“This street is dead,” I heard the kid yell out front, and I decided it was time to get inside.

TMI alert

disposable rubber glove
Ultimate unspecific respect for what the story might be.

We were having such a lovely time, sitting outside at a corner table, being treated to dinner by my niece for the very first time. A great dinner and good conversation with her and her boyfriend and her boyfriend’s mom, who was in from out of town, and everything was just winding down. I thought, “I don’t really have to, I’ll wait til I get home.” Then I thought, “It’s going to be such a pretty walk home, I don’t want to suddenly have to.” So off I zipped to the women’s room.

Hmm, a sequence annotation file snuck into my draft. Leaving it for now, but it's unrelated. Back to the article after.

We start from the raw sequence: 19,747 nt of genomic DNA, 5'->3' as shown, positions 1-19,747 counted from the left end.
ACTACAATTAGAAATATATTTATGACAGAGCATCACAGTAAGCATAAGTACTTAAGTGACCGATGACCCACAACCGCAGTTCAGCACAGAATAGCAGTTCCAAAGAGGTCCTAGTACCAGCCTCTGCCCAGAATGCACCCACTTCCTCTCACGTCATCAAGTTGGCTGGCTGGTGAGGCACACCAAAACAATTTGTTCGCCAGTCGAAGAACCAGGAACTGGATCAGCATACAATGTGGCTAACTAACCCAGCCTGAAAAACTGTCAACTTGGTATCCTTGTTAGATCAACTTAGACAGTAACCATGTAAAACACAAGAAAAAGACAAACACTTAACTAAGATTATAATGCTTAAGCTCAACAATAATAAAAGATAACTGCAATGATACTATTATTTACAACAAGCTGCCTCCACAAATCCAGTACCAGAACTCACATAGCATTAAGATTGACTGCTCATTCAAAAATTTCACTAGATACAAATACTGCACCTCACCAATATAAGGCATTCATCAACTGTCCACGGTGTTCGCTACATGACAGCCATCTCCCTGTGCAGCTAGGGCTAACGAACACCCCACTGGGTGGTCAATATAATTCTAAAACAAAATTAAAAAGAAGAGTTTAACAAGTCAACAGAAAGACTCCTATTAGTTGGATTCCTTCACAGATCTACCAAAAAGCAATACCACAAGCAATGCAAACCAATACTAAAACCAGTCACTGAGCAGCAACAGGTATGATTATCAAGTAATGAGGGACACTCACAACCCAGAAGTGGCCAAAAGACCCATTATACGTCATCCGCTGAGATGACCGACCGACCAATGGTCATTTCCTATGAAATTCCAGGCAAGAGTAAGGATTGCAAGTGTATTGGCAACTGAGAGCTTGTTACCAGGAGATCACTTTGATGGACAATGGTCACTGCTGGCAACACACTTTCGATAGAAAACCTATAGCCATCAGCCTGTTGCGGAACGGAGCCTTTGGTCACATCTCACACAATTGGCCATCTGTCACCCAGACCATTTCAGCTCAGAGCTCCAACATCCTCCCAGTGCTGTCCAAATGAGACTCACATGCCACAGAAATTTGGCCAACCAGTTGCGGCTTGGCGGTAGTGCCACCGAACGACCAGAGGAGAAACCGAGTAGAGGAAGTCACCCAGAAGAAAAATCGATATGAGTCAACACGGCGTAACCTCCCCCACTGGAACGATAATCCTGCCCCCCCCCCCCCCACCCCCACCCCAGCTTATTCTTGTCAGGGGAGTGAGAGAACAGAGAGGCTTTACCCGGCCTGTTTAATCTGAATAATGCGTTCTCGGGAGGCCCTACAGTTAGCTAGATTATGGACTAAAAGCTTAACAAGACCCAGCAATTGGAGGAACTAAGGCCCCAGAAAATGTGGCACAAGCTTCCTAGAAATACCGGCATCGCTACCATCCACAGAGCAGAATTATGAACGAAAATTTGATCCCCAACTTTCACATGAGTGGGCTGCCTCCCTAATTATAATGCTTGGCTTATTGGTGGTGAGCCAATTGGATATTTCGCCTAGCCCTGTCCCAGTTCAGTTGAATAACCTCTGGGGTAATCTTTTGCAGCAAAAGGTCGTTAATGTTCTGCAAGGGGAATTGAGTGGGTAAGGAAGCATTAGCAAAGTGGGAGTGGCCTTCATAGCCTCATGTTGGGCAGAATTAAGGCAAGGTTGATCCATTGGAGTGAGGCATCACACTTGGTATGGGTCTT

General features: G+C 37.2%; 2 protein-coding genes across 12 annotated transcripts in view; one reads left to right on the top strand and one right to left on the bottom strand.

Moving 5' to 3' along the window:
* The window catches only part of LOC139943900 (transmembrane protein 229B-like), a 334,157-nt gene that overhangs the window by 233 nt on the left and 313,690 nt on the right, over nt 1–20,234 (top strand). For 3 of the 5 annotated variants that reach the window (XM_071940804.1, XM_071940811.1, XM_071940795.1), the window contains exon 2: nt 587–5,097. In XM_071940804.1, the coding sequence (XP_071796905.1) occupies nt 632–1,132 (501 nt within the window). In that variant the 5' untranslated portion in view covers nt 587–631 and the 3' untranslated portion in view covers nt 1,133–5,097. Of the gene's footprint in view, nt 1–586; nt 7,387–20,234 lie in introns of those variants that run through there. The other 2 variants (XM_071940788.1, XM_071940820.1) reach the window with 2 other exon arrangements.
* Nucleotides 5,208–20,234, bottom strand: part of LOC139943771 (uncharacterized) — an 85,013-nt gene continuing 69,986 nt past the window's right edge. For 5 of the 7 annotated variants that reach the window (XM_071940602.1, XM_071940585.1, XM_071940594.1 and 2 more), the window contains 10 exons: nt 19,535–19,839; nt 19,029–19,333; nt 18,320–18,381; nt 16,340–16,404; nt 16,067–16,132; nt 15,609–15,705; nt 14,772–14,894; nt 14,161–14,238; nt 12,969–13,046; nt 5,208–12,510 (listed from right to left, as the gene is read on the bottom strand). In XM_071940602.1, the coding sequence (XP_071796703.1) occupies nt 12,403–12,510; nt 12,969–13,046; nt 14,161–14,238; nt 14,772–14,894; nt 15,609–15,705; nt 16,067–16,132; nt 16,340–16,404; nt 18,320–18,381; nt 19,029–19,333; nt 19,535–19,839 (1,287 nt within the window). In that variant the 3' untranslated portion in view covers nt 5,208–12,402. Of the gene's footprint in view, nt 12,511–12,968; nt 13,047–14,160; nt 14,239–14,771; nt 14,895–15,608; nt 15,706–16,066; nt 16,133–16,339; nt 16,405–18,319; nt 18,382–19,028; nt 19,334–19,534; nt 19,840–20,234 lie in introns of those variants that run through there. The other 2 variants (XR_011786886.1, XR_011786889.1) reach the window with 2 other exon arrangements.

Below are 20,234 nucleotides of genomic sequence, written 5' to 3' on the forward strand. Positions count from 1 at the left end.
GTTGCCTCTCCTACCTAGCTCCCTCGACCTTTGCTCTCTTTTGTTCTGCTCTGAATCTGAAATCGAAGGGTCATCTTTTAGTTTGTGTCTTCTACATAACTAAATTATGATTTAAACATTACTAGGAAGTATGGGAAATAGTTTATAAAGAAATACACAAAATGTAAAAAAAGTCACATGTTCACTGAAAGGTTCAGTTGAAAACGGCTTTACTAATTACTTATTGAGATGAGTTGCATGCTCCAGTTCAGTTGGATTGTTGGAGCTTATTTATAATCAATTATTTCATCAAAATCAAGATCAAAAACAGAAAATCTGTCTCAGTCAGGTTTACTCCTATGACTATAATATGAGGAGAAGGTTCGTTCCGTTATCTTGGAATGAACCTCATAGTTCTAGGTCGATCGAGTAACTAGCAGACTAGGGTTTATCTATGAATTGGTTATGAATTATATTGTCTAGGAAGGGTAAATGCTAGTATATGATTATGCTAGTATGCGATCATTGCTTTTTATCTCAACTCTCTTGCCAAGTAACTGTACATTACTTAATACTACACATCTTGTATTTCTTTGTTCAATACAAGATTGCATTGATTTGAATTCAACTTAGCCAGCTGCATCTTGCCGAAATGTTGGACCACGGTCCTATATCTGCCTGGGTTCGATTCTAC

Inside, there were two stalls. One was taken, and a woman was just exiting the other with her little girl. I went into that one. The floor was oddly wet, the seat less oddly so. I embarked on a series of strategic maneuvers to avoid all surface contact. Outside I could hear the mom gently instructing her daughter on washing her hands. “Rub your hands together…No, before they go under the water.”

Then I heard voice from the other stall. “Mommy, I’m done.”

“No,” said Mommy, “I don’t think you’re done yet.”

“But it doesn’t want to come out.” Oh no, I thought, I don’t want to hear this. But of course I couldn’t stop listening. “It’s halfway in and halfway out.”